This is not just a workplace phenomenon. This post from the London School of Economics is amusing in many ways, but one line jumps out. “Occupational segregation matters because it can lead to inequality between workers and limit the talent pool for employers trying to fill a position.” The sterility of language will remind anyone over the age of 40 of the jokes made about communism. That’s a line that would seem at home in a provincial report on the latest five year plan.
This is something you see all over the social sciences. It’s why the author of the post claims, with a straight face, that economists are baffled as to why homosexuals are clustered into certain fields. Within living memory, people just knew why this was and did not think much about it. It was so obvious, it was assumed everyone knew it. In the atomized transactional world of today, humans are the most baffling thing to their fellow humans. No one knows anything about themselves now.
Part of this is the result of multiculturalism. That man brought here from a century ago would have been snatched from a world in which everyone was like him. If he was a city dweller, he may have bumped up against other tribes of immigrants or natives, but his daily life was spent around his people. What he knew about those other people was through the lens of his understanding of himself and his people. It was not through a description in a textbook or from a class on human development.
Today we live in a world of strangers. White communities have been shattered, along with the sense of community. In fact, whites are no longer permitted to have a sense of community. Since most of what makes the modern world possible is still run by whites, the result is a world run by deracinated strangers in a sea of alienation. Those management systems are simply a response to this reality. It’s a solution to slow what is the inexorable process of multiculturalism and cosmopolitanism.
There’s also the fact that technology has not just made stuff cheaper. It has changed how humans interact with the world. This shows up in standardized testing. Young people are better at taking tests, because they live in a world of tests. Their games are structured along the same lines as a standardized test. Instead of a free form world of play, it is the range of options available in the video game. Instead of problem solving, it is leaning the combination of available inputs.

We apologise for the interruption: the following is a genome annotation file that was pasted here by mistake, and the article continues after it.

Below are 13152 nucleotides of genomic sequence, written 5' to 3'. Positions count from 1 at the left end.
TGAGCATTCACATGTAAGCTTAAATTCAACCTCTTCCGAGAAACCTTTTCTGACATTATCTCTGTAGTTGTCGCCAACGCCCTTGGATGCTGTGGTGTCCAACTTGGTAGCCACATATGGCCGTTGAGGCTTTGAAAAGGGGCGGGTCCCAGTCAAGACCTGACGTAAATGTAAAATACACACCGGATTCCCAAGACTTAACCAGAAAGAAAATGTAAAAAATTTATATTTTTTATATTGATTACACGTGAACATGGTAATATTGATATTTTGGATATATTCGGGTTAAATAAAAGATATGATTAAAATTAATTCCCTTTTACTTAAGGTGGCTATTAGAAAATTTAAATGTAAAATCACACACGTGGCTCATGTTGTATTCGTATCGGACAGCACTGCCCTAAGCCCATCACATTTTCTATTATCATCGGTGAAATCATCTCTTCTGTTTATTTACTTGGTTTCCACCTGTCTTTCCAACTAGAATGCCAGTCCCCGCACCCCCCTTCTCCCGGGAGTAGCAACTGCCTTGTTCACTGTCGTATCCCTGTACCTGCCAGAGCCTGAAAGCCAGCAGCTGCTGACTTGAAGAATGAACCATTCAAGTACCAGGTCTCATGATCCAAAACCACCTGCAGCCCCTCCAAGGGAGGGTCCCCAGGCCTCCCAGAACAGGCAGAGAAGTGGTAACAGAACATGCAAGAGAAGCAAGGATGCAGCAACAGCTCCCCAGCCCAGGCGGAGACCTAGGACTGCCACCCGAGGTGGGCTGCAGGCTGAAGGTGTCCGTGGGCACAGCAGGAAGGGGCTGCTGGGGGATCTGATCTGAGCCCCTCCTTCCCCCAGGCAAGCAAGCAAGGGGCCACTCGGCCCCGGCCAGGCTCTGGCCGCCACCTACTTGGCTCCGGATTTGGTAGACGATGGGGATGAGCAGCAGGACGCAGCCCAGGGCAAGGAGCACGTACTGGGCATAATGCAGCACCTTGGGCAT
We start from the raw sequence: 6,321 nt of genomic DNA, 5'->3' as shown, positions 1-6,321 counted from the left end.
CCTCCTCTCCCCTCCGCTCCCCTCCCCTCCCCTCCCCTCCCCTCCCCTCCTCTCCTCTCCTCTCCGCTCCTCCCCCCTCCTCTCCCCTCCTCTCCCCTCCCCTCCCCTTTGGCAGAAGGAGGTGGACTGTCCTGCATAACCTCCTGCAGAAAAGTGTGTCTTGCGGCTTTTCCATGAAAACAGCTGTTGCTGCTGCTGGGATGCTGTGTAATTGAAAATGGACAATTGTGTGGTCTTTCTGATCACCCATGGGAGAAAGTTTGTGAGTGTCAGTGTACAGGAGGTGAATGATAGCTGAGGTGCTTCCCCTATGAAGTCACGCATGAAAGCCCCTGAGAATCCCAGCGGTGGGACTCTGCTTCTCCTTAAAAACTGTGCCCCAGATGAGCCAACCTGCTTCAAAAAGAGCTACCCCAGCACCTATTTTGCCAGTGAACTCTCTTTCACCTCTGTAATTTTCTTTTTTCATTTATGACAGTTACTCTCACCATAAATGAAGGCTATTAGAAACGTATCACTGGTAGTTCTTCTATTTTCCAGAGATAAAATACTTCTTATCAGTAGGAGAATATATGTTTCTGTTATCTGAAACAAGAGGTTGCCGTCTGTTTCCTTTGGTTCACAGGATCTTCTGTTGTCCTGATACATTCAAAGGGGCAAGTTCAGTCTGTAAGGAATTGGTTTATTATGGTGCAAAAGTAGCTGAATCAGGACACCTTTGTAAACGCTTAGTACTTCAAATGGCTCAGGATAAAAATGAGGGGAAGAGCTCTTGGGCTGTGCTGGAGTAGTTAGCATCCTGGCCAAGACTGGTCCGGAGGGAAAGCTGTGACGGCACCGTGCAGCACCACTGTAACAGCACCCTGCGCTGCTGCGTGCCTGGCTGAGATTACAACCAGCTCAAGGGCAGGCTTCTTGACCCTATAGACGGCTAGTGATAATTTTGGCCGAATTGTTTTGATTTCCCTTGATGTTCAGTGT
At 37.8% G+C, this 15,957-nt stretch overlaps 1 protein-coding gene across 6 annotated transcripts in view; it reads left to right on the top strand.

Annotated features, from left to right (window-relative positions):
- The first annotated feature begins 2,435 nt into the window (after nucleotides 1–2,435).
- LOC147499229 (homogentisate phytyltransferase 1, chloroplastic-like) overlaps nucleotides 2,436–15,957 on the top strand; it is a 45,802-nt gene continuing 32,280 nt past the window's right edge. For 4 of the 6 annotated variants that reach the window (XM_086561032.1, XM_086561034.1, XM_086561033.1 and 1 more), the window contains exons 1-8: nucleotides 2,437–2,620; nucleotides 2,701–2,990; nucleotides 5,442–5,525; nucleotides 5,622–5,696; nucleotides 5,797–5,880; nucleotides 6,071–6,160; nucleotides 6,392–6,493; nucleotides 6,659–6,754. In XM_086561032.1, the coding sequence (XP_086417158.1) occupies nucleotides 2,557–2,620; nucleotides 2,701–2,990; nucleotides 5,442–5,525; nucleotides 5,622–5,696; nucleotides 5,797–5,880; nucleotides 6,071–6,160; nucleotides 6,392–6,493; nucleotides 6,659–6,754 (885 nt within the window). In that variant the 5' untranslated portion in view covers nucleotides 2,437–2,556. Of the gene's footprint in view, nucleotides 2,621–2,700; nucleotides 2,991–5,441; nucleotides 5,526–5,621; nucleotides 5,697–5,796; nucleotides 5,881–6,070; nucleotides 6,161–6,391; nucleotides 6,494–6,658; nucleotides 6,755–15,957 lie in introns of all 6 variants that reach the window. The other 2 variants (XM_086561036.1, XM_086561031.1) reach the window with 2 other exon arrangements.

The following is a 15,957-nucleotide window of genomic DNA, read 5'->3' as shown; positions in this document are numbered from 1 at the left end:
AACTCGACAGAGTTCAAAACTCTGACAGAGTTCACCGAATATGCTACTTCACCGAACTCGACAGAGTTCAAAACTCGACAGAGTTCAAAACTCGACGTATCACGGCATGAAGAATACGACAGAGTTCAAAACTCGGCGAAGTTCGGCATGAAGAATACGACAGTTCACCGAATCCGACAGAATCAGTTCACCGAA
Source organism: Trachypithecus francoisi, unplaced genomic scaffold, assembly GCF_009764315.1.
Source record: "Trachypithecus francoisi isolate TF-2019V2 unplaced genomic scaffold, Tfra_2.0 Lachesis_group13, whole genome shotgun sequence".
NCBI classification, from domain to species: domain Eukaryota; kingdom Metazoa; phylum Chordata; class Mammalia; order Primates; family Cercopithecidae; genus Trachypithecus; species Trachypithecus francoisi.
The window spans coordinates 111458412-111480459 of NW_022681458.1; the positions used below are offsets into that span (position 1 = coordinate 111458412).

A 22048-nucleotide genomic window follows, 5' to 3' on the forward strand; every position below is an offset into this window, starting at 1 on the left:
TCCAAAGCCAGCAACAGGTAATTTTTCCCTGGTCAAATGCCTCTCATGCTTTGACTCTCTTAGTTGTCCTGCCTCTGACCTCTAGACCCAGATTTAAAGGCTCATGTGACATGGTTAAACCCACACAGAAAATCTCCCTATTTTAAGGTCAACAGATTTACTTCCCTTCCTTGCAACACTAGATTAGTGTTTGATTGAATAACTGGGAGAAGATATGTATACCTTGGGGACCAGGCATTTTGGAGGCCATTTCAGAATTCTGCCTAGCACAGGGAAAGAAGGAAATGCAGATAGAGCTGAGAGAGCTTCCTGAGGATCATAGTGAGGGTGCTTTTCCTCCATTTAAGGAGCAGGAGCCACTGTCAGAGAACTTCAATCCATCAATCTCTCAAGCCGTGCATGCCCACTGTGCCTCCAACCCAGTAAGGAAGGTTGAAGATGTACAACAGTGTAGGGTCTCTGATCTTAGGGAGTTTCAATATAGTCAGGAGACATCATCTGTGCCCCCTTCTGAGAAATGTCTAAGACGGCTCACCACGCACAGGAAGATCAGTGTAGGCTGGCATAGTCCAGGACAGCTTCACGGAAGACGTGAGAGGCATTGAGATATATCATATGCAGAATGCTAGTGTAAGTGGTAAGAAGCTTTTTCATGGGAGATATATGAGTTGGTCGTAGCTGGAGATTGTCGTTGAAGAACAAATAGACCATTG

This transactional existence is not without its consequences. The alienation that is a daily part of modern life manifests as nostalgia throughout the culture. Hollywood movies are either based on childhood items, like super heroes, or remakes of shows from when America was not this way. The rising tide of populism and ethno-nationalism, particularly among the youth, is a romantic response to a modern world that offers plenty of ways to use your time, but no answer for how to live.
That’s what would most shock and horrify 19th century man about this age. He could live without the instant communications, but he could not live a life in which no one had anything to say or a reason to say it. He could live without modern transportation, but he could not live without a place to a go or a people to visit. He could not live alone in a world full of strangers. It’s all those close, smelly, sweaty connections with your people that makes you human. He could not live without that and in a probability, neither can we.